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Nintzel hangs up notebook at Tucson Weekly after 33 years

Nintzel hangs up notebook at Tucson Weekly after 33 years

'The Tucson Weekly has finally lost its soul' — founder Doug Biggers

  • Tucson Weekly Editor Jim Nintzel, who's about to have more time to fish — and hang out with his little girls.
    via Facebook Tucson Weekly Editor Jim Nintzel, who's about to have more time to fish — and hang out with his little girls.

After three decades at the Tucson Weekly, Jim Nintzel is packing up his desk. The top editor of that publication for the past five years — along with the Explorer, Inside Tucson Business, Marana News and more — Nintzel joins other staffers in leaving the Tucson Local Media operation.

Nintzel started at the Weekly in July 1989, and he'll head out of the office — the last of several that the Weekly has called its newsroom over the past decades — at the beginning of July 2022.

"I'm the luckiest man on the face of the earth," Nintzel told the Sentinel. "It was a great run. I'm sad to see it end, but I've got a garage that's a terrible mess, and two little girls I'm looking forward to spending some time with this summer." Nintzel said he has "no plans" on what to do next.

Also published under the Tucson Local Media umbrella are the Foothills News and Desert Times — meaning the operation has about as many different newspapers as it has had newsroom staffers recently. Also leaving the local branch of the publishing chain are Jeff Gardner, the managing editor — he's moving to Spain — and graphic designer Ryan Dyson.

"For all intents and purposes, the Tucson Weekly has finally lost its soul," said Doug Biggers, who founded the alternative weekly in 1984, sold it just short of two decades later, and has been increasingly critical of the ensuing parade of owners since.

Beginning as an errand-runner fresh out of college, Nintzel "drove around town in an old VW Bug with no air-conditioning in the blazing-hot summer of 1989, then helped manage distribution, then paste-up, proof-reading, put together the calendar — and I pushed to create a news section in the Tucson Weekly."

"So I came up with a column called 'The Skinny," he said.

In that standing feature, Nintzel and a cavalcade of some of Tucson's most incisive journalists — Emil Franzi, Chris Limberis, Dan Huff, Tim Vanderpool, "I'm sure I'm leaving out people who were amazing" — skewered all comers in what for years was a must-read column.

"I'm proud of the work we did covering politics, and I've really enjoyed the last few years — working with a team of young journalists, many of whom have gone on to bigger things," Nintzel told the Sentinel in a phone interview after posting on the Weekly's site about his impending departure. "I'm proud of what they've done."

Nintzel, who became the Weekly's editor in 2017, was for years a fixture of local political television, as well. After frequent appearances on Arizona Public Media's discussion roundtables, he became the Friday host of Arizona Illustrated in 2014. After a shake-up at AZPM, he then hosted his own Zona Politics interview program, broadcast on various channels.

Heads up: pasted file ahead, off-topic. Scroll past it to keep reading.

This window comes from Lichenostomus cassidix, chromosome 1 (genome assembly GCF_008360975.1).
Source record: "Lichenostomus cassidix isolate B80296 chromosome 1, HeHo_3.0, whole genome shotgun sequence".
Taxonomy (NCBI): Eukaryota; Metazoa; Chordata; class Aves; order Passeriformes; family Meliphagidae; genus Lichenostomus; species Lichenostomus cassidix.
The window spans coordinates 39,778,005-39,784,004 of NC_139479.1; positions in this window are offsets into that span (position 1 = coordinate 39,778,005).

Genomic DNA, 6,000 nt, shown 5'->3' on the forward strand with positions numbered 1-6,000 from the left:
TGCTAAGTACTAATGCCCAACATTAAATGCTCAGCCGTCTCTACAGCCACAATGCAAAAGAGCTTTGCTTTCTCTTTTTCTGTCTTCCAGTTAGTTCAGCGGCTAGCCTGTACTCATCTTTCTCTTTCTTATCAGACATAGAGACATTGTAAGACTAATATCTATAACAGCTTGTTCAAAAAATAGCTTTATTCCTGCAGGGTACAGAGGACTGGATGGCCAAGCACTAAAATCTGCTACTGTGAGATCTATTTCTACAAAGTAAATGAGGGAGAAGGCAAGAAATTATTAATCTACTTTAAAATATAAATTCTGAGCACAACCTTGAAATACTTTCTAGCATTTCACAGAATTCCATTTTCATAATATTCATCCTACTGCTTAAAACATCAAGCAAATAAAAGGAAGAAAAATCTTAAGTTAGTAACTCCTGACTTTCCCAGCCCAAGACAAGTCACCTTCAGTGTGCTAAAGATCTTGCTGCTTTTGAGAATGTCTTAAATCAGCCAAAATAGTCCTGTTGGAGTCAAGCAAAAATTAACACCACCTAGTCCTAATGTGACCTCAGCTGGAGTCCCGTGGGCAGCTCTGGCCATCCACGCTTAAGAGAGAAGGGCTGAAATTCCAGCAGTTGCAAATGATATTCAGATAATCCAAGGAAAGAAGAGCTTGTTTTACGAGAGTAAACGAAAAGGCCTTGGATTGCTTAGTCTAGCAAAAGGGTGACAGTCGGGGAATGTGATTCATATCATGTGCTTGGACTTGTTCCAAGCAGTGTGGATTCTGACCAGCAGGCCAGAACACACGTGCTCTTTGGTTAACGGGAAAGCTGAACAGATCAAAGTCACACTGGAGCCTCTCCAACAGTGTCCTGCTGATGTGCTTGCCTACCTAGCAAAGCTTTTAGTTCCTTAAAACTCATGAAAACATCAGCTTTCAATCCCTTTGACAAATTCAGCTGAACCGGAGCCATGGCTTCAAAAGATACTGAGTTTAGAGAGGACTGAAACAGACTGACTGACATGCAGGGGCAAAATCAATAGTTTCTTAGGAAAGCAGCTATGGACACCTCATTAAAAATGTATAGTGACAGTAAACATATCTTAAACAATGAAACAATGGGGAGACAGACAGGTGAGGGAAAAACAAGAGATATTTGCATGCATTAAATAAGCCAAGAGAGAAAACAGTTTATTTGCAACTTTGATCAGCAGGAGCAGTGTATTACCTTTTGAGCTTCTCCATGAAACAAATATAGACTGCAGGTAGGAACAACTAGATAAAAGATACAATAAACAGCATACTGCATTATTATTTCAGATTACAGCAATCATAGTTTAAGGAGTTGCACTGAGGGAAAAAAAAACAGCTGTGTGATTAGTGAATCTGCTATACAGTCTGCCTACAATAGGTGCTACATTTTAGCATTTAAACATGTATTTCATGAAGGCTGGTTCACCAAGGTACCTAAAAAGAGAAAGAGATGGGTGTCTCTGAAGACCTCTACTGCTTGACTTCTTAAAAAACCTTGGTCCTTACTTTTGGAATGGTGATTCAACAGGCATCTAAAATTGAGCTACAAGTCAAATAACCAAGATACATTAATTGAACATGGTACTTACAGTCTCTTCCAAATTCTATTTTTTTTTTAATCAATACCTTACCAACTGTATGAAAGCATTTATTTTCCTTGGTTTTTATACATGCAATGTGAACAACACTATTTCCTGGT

A University of Arizona graduate, Nintzel said his entrée into local journalism "was pure nepotism" — but that he missed a lucrative early opportunity.

The founder of the Weekly in 1984, "Doug Biggers' sister was married to my brother," Nintzel said. "When they first launched, I was graduating from high school. Doug offered me a job, but said, 'I can't pay you.' He was going to let me distribute the papers, pick up the old copies and take them to recycling — and keep the money."

"I wasn't smart enough to say yes," he said.

Instead, it was five years later that Nintzel joined the Weekly.

"The '90s were a glorious time for alt-weeklies," he said. "The paper grew and grew and grew. And now we're often back down to the 28-pager I started at."

Current and former Weekly staffers sang his praises Tuesday.

"He’s irreplaceable," said Linda Ray, a longtime music and entertainment writer. "Who can be found who has such a casserole of love and deep knowledge of this town? Personally, having worked with and for him for almost 25 years, I can’t wait to see where he’s going!"

Mari Herreras, Nintzel's predecessor as editor and a Weekly staffer for a decade until 2017, said "it’s the end of an era — the last of folks who cared for the Weekly. And the last of folks who cared for the Weekly as best they could in circumstances that meant the end of any alt-weekly presence in this city. However, I feel great for Jim. I understand where he’s coming from. Sometimes it's time to go."

"It's a terrible system they put in place," said Herreras of the ownership of the local newspaper group. "You can’t gut editorial and do that kind of crap. Often putting the same stories in multiple papers meant each publication lost its unique identity and in turn readership."

The Weekly, ITB, Explorer and the rest of the package were purchased last April by a Phoenix-area newspaper chain. Times Media Group has demonstrated a pattern of buying small publications and cutting staff even further.

The terms of that deal were not made public. The Tucson publications were sold by their Colorado-based private owner, Randy Miller of 10/13 Communications and Thirteenth Street Media — who had already slashed the reporting budget at each of the newspapers.